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The Great Marie Blanque Downhill Race

By William Fotheringham | Images by Chris Auld

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Don’t try this at home kids. If you wanted a crazy idea for a bike race, you could do worse than take a bunch of the best cyclists in the world, keep them largely away from competition for a few months, make them race across the south of France for a week, then send them over the top of the Col de Marie Blanque in small groups a few seconds apart, and tell them, “last one to Laruns ain’t gonna win the Tour de France.”

By William Fotheringham | Images: Chris Auld

It would quite a fun thing to do on, say, the first Sunday in September, with leaves just beginning to fall, and a bit of Pyrenean drizzle to grease up the corners to induce a bit of extra adrenaline. If you were feeling cruel, you could make them ride up the 12-percent-to-13-percent monster absolutely flat out just so they start the high speed, hairpin descent with lots of lactate in the legs and not too much oxygen in the brains.

We could call it the Col du Marie Blanque Downhill Race.

Set off a young Swiss hopeful, Marc Hirschi, first. Start Primoz Roglic, Tadej Pogacar, Egan Bernal and Mikel Landa 15 seconds or so behind. Another 15 seconds to 20 seconds and a slightly larger group: Guillaume Martin, Romain Bardet, Rigoberto Uran, Richie Porte, Bauke Mollema. A little bit longer before a slightly bigger string including Adam Yates, Tom Dumoulin and Richard Carapaz.

Last one to Laruns ain’t gonna win the Tour.

Marc Hirschi nearly made it all the way to a stage win, being caught with only 2km to go after being away for 90km. Image: Chris Auld

It was a madcap descent, with Hirschi ramming his stubbly chin into the back of the television motorbike at times, with everyone taking the hairpins to the limit, and it was followed on the brief flat road into Laruns by something we haven’t seen often in the Tour in recent years: three groups of race favorites all going flat out, swapping turns with zero inhibition, with barely a specialist mountain domestique to be seen. There were no tactics. It was just the favorites for the Tour unleashed. Bike racing as we love to see it. Hirschi the unlucky victim, promising much but falling at the last as Cees Bol had on two sprint finishes.

The Jumbo-Visma tactic of smashing the front group to bits to eliminate the Ineos mountain climbers and leave defending champion Egan Bernal alone had worked. Bernal was alone. The only glitch in the machine was that the Jumbo leader Primoz Roglic was alone as well, as the two teams had pretty much canceled each other out. Luckily for both Roglic and Bernal, both Landa and Pogacar had lost time in Friday’s insanely fast and selective windy stage into Lavaur, although that now seems a lifetime distant. (By the way, anyone apart from Thibaut Pinot remember that ice-rink start in Nice, just nine days ago? It’s been that kind of a Tour.)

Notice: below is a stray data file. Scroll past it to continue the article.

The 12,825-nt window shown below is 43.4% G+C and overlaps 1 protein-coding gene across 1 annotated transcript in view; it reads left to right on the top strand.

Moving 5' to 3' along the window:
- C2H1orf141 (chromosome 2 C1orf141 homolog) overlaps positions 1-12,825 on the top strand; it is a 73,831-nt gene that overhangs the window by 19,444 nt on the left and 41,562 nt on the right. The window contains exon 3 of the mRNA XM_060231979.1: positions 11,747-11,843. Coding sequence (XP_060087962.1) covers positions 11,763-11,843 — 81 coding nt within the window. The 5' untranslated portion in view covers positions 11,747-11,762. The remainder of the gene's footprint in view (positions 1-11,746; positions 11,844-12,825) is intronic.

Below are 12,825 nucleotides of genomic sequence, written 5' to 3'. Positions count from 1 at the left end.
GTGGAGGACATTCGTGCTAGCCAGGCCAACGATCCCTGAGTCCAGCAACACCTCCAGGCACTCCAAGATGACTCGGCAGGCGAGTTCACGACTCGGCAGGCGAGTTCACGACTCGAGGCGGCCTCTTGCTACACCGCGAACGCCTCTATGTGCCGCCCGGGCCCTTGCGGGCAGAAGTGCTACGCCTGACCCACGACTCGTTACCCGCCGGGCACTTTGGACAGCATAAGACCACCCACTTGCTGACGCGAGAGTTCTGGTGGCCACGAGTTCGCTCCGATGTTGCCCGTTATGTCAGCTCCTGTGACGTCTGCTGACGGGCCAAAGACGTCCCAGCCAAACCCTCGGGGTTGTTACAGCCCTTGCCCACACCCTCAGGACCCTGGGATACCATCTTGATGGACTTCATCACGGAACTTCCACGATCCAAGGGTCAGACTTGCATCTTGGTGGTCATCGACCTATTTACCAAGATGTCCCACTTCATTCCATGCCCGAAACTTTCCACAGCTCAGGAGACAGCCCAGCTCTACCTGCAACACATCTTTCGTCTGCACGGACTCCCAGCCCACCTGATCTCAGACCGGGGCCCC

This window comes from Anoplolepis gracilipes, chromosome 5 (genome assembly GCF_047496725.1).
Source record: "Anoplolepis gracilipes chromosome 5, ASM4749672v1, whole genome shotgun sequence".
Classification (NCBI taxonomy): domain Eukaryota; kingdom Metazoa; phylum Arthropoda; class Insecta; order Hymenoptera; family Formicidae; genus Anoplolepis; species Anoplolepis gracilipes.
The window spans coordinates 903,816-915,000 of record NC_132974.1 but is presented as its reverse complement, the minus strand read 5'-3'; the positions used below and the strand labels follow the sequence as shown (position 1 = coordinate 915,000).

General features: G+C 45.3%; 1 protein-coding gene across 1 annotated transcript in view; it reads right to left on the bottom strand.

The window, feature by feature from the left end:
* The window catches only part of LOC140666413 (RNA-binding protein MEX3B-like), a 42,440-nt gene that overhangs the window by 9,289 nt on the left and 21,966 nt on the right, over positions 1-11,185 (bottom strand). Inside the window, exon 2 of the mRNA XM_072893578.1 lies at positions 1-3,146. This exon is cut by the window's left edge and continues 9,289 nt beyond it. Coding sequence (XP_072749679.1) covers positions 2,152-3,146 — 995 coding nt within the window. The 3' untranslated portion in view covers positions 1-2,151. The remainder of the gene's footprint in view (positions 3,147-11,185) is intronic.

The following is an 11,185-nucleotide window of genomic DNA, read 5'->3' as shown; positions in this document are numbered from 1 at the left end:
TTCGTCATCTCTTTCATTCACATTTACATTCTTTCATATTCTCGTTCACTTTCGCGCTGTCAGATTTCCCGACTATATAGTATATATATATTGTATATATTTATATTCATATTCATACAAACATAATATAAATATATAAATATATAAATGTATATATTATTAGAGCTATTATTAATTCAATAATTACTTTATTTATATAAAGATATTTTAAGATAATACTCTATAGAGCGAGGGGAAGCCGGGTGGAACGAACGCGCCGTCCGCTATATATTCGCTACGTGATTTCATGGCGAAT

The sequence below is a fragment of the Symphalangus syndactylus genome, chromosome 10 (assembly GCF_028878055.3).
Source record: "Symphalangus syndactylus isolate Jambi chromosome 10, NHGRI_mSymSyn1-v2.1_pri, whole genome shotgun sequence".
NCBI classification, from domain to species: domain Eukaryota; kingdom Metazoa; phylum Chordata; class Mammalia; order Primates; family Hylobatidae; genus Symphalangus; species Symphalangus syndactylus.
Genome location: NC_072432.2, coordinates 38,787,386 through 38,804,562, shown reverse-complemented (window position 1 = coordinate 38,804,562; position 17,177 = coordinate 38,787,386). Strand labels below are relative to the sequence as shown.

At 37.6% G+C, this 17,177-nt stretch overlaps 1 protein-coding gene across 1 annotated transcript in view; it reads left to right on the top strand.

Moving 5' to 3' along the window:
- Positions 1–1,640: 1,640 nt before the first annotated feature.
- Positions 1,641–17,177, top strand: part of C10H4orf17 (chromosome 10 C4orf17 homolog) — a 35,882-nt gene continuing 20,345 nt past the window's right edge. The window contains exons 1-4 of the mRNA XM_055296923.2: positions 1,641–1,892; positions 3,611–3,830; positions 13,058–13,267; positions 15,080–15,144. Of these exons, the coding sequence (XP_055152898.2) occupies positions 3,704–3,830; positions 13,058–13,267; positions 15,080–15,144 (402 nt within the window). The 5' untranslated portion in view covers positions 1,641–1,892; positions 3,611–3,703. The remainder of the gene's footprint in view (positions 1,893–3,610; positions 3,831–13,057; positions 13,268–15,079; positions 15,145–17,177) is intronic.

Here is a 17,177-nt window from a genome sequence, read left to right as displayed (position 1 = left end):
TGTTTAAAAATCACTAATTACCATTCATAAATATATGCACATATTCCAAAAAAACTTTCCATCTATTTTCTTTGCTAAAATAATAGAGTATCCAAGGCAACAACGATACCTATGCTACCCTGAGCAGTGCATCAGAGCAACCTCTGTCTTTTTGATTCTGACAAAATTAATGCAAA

Primoz Roglic (left) and Egan Bernal (center) both found themselves without the support of domestiques. Image: Chris Auld.

The Marie Blanque downhill race showed us a few things, but kept enough questions unanswered to give the Tour ample suspense going into its first rest day. Bernal and Roglic are clearly in pole position. Jumbo-Visma? Strong enough to rip it to bits in the mountains but not strong enough to control the race for long. Not yet anyway. Ineos? Far from a spent force but happy to let Jumbo run the show, one little blast into the wind leaving Castres on Friday excepted. Critically, however, their mountain domestiques had gone missing when Jumbo upped the pace. Pogacar was the most sprightly when the road went uphill. Landa had been unlucky on Friday, but was consistent enough through the first mountain days to look promising with plenty of climbs to come.

The second group – Quintana, Martin, Bardet and company – could still hope for the podium with a little improved form and a dollop or two of good fortune. The members of the third group will probably be looking for stage wins or some heavy-duty support work. Nine days in, the first serious test rarely lies. And the opening phase had ruled some serious contenders out: Thibaut Pinot, whose days targeting the Tour may be numbered. Fabio Aru, never on the pace and heading for home. Julian Alaphilippe, who finally discovered his limitations but should win at least one stage before the Tour ends. Hopefully that will be in Paris, the virus and the French government permitting.

What of the rest day? There was a hurdle there for the entire race to negotiate: a blanket test for the Covid-19 virus. Assuming everyone got through that, it was back into the wind here there and everywhere between the Islands of Oléron and Ré on the Atlantic coast on Tuesday. With the Massif Central looming. Thus far, it had been one hell of a Tour, culminating in that mad-cap downhill race.

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